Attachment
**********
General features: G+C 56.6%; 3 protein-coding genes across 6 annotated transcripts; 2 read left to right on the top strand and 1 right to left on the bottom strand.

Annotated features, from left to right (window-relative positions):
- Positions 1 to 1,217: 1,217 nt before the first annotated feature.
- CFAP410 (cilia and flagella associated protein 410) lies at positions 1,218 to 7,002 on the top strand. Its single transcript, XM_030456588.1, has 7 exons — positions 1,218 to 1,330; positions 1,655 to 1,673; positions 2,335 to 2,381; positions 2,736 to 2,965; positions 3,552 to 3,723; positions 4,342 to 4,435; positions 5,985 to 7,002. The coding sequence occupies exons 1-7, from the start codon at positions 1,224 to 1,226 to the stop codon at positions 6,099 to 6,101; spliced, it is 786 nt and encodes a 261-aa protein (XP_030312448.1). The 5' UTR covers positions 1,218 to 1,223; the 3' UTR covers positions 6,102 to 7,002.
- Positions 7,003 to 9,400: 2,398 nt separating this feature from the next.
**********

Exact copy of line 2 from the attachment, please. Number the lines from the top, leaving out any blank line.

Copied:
Annotated features, from left to right (window-relative positions):